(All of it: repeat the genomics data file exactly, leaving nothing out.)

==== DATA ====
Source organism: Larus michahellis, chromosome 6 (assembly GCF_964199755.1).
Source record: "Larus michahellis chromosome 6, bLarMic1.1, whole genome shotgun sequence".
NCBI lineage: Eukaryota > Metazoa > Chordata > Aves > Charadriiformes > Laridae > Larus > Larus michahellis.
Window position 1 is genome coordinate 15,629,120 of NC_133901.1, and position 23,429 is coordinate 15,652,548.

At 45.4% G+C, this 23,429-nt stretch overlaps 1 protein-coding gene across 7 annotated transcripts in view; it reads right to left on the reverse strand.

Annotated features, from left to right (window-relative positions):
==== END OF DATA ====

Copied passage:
Source organism: Larus michahellis, chromosome 6 (assembly GCF_964199755.1).
Source record: "Larus michahellis chromosome 6, bLarMic1.1, whole genome shotgun sequence".
NCBI lineage: Eukaryota > Metazoa > Chordata > Aves > Charadriiformes > Laridae > Larus > Larus michahellis.
Window position 1 is genome coordinate 15,629,120 of NC_133901.1, and position 23,429 is coordinate 15,652,548.

At 45.4% G+C, this 23,429-nt stretch overlaps 1 protein-coding gene across 7 annotated transcripts in view; it reads right to left on the reverse strand.

Annotated features, from left to right (window-relative positions):